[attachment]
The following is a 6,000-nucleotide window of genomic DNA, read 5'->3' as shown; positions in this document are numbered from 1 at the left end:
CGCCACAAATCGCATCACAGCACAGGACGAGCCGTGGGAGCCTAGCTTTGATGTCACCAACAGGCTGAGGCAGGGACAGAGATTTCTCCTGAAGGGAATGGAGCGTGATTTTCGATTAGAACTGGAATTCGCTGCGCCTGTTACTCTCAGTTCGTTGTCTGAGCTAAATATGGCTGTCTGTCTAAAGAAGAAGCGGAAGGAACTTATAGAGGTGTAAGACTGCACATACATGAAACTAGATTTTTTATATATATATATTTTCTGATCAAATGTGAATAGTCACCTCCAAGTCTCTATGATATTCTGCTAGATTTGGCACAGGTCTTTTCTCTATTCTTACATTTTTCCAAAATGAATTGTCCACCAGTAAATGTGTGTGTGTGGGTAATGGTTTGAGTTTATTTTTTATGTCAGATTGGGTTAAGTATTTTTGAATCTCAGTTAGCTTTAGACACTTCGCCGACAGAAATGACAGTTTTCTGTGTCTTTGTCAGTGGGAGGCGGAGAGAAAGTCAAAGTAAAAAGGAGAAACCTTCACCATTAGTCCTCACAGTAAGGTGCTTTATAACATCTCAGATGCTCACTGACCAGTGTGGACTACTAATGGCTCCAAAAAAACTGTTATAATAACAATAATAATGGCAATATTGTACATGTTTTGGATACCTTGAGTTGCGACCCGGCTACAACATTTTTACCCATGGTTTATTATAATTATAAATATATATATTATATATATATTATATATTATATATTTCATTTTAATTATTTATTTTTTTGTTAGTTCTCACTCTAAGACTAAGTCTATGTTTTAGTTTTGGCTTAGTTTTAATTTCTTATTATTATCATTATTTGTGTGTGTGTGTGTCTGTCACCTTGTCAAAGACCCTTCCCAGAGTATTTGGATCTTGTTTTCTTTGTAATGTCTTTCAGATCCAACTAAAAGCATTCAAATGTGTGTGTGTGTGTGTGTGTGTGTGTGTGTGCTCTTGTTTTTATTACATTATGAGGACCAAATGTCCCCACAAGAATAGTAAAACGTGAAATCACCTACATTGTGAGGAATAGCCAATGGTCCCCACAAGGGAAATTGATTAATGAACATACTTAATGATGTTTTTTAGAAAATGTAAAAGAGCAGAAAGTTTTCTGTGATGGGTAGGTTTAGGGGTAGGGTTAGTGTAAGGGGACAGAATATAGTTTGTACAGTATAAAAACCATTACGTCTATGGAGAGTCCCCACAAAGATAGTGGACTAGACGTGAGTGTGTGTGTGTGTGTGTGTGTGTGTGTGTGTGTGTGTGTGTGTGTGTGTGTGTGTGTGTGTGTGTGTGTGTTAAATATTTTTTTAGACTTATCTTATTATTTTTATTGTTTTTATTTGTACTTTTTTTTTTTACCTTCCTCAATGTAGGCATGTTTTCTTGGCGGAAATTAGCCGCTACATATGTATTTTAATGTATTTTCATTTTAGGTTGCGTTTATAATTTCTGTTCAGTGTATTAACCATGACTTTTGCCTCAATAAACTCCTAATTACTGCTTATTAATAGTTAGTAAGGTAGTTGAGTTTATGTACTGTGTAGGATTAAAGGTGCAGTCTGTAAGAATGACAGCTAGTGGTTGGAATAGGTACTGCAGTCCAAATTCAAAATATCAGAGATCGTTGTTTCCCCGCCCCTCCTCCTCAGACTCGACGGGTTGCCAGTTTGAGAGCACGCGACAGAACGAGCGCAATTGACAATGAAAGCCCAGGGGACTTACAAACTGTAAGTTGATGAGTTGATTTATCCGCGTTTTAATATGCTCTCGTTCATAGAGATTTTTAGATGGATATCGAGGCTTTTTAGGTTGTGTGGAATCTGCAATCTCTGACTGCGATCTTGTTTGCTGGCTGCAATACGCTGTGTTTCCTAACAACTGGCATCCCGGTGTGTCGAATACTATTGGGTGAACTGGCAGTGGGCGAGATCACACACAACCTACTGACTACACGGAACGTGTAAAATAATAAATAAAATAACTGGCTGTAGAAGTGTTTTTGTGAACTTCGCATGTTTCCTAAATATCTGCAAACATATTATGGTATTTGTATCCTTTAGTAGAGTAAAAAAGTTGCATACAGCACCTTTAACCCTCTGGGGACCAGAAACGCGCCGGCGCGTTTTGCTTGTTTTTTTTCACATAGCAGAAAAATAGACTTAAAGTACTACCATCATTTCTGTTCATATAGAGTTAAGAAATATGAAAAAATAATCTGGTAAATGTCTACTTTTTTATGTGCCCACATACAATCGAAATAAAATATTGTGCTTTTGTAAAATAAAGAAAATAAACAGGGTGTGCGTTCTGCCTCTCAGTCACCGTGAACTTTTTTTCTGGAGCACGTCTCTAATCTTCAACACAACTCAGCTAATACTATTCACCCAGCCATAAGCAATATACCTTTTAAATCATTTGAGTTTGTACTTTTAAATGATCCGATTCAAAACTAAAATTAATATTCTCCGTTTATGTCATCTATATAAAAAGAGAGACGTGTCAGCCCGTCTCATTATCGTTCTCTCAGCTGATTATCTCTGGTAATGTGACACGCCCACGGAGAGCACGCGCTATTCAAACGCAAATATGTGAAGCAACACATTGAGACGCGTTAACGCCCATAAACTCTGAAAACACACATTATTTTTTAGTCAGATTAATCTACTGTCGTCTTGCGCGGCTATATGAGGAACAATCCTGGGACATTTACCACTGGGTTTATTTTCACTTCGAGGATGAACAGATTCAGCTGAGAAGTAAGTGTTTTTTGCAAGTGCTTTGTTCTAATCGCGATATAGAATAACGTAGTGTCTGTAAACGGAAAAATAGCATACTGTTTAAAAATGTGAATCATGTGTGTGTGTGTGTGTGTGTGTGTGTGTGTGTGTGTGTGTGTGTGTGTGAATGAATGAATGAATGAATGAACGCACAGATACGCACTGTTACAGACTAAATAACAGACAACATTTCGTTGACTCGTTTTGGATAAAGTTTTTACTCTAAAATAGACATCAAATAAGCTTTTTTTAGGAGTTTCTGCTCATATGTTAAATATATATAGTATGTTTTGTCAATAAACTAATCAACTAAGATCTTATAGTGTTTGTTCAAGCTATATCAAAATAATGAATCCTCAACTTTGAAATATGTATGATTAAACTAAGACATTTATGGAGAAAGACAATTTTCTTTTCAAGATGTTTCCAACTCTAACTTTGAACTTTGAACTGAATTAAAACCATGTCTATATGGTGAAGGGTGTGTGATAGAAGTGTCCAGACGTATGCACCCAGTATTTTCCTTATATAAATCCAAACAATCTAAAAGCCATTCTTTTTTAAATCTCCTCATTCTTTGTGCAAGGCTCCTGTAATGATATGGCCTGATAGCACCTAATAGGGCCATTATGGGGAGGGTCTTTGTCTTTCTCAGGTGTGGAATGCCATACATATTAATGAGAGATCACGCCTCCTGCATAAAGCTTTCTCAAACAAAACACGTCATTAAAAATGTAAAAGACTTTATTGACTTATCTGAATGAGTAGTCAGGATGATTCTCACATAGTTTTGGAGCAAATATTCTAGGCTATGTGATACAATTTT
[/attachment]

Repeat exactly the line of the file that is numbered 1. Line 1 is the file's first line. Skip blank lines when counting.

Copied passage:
The following is a 6,000-nucleotide window of genomic DNA, read 5'->3' as shown; positions in this document are numbered from 1 at the left end: